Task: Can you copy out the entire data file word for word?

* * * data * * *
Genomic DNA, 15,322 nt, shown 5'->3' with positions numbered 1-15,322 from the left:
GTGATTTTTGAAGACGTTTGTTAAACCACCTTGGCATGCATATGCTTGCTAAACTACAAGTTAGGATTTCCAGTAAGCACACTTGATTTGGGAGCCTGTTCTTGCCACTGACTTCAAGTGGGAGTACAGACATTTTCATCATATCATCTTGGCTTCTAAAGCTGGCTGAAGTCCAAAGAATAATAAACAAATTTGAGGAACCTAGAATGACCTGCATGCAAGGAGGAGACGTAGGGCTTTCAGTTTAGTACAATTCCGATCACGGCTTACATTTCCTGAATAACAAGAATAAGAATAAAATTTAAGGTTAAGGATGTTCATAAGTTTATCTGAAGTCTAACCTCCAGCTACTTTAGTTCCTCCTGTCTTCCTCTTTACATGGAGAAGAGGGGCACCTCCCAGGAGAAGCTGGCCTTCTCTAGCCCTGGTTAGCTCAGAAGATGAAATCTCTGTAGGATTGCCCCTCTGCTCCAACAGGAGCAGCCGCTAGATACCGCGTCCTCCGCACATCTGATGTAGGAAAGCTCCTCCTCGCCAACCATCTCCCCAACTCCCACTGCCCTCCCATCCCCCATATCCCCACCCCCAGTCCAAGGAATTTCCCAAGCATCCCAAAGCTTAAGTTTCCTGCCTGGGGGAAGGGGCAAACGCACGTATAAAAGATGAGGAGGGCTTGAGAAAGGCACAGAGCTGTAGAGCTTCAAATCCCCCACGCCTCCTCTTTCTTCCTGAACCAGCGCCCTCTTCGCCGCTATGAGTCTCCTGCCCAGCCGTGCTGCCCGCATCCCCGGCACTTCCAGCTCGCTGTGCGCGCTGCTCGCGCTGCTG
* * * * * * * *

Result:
Genomic DNA, 15,322 nt, shown 5'->3' with positions numbered 1-15,322 from the left:
GTGATTTTTGAAGACGTTTGTTAAACCACCTTGGCATGCATATGCTTGCTAAACTACAAGTTAGGATTTCCAGTAAGCACACTTGATTTGGGAGCCTGTTCTTGCCACTGACTTCAAGTGGGAGTACAGACATTTTCATCATATCATCTTGGCTTCTAAAGCTGGCTGAAGTCCAAAGAATAATAAACAAATTTGAGGAACCTAGAATGACCTGCATGCAAGGAGGAGACGTAGGGCTTTCAGTTTAGTACAATTCCGATCACGGCTTACATTTCCTGAATAACAAGAATAAGAATAAAATTTAAGGTTAAGGATGTTCATAAGTTTATCTGAAGTCTAACCTCCAGCTACTTTAGTTCCTCCTGTCTTCCTCTTTACATGGAGAAGAGGGGCACCTCCCAGGAGAAGCTGGCCTTCTCTAGCCCTGGTTAGCTCAGAAGATGAAATCTCTGTAGGATTGCCCCTCTGCTCCAACAGGAGCAGCCGCTAGATACCGCGTCCTCCGCACATCTGATGTAGGAAAGCTCCTCCTCGCCAACCATCTCCCCAACTCCCACTGCCCTCCCATCCCCCATATCCCCACCCCCAGTCCAAGGAATTTCCCAAGCATCCCAAAGCTTAAGTTTCCTGCCTGGGGGAAGGGGCAAACGCACGTATAAAAGATGAGGAGGGCTTGAGAAAGGCACAGAGCTGTAGAGCTTCAAATCCCCCACGCCTCCTCTTTCTTCCTGAACCAGCGCCCTCTTCGCCGCTATGAGTCTCCTGCCCAGCCGTGCTGCCCGCATCCCCGGCACTTCCAGCTCGCTGTGCGCGCTGCTCGCGCTGCTG